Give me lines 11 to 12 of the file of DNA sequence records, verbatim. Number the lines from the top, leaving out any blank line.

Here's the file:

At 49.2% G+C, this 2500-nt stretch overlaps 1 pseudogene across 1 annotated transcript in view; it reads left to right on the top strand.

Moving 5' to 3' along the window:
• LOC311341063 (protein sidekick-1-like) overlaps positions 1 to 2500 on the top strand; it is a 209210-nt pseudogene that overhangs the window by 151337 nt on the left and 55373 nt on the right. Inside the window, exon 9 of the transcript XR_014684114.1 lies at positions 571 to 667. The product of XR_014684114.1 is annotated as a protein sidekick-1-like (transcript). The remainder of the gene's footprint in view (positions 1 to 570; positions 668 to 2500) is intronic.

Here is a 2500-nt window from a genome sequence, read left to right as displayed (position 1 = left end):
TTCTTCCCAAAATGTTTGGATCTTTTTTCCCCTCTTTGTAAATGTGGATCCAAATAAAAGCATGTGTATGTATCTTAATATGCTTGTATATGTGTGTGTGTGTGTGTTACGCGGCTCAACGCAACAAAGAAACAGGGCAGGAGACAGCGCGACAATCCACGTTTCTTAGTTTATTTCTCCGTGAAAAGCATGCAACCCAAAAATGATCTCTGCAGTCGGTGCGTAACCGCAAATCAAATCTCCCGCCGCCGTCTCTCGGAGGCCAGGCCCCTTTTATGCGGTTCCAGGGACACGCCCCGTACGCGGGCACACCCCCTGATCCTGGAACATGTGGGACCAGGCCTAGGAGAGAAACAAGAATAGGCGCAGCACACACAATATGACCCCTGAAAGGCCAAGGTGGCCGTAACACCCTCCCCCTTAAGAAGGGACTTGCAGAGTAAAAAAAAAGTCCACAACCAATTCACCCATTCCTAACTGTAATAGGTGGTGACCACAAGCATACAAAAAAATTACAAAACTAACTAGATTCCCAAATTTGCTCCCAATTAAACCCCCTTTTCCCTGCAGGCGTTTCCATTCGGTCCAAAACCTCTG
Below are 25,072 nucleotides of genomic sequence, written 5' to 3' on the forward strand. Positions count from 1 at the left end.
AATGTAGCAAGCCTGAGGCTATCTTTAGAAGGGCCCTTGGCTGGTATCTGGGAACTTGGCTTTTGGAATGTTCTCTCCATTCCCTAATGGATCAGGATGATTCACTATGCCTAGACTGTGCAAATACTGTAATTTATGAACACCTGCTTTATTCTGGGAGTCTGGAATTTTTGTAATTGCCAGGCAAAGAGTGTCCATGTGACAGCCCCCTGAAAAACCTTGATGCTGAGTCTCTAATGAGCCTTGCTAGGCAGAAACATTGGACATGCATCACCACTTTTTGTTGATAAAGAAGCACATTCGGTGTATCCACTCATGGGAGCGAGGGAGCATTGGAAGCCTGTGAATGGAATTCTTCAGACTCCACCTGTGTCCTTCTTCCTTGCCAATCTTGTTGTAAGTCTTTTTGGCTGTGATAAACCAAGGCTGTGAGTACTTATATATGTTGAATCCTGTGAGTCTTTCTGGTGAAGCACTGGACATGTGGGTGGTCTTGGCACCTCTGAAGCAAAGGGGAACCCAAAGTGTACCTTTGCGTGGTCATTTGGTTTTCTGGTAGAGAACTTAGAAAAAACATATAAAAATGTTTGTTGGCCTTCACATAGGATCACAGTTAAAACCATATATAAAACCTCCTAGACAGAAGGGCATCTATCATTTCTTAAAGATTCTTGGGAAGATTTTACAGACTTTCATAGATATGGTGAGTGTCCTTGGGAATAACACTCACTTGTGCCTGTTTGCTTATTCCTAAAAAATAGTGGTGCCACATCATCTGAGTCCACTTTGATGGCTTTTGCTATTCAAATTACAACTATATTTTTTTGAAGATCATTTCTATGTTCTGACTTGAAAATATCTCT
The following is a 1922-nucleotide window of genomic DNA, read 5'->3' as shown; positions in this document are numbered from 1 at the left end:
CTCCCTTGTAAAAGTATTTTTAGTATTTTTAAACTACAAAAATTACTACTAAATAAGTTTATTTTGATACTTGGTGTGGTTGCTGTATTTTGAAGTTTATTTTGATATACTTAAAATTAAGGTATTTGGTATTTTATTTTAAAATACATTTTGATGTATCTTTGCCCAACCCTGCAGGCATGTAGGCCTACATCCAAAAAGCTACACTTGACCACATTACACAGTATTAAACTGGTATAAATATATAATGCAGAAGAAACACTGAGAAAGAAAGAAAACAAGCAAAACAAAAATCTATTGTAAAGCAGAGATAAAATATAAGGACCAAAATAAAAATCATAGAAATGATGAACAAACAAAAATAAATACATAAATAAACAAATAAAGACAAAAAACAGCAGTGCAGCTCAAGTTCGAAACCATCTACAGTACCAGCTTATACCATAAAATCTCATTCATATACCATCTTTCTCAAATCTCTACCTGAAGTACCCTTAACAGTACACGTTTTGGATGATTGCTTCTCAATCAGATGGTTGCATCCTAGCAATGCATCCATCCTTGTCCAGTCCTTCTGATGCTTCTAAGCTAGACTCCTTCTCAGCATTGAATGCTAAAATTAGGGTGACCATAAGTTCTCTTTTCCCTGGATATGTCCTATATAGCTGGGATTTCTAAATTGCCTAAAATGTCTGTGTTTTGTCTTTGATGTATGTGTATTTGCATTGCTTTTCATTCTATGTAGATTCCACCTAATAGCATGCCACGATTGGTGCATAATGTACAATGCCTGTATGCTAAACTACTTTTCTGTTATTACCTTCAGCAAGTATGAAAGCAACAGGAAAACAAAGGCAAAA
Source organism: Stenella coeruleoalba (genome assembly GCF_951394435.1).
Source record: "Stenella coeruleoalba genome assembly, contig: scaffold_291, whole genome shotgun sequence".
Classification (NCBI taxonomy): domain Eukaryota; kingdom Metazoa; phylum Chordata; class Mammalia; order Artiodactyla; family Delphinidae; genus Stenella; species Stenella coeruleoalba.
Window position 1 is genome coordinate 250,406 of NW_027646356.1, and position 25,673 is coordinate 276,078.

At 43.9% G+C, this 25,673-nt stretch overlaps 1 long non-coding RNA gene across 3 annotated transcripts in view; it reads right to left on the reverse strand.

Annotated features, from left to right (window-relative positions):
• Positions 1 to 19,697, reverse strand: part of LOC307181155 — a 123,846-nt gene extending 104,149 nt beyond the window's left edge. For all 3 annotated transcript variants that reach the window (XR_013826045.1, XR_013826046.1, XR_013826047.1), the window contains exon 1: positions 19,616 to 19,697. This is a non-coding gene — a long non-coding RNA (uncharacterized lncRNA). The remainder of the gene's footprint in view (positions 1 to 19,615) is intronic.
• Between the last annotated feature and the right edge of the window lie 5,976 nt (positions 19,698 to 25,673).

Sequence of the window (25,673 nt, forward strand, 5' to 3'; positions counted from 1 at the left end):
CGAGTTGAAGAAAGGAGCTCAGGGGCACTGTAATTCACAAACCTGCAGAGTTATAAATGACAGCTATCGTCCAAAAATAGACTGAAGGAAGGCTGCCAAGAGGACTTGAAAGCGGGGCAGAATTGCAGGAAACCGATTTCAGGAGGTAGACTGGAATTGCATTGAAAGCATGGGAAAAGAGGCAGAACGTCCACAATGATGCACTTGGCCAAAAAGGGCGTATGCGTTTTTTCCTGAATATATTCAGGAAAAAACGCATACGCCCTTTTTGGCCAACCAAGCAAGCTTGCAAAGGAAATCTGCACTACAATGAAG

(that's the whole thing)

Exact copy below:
Source record: "Stenella coeruleoalba genome assembly, contig: scaffold_291, whole genome shotgun sequence".
Classification (NCBI taxonomy): domain Eukaryota; kingdom Metazoa; phylum Chordata; class Mammalia; order Artiodactyla; family Delphinidae; genus Stenella; species Stenella coeruleoalba.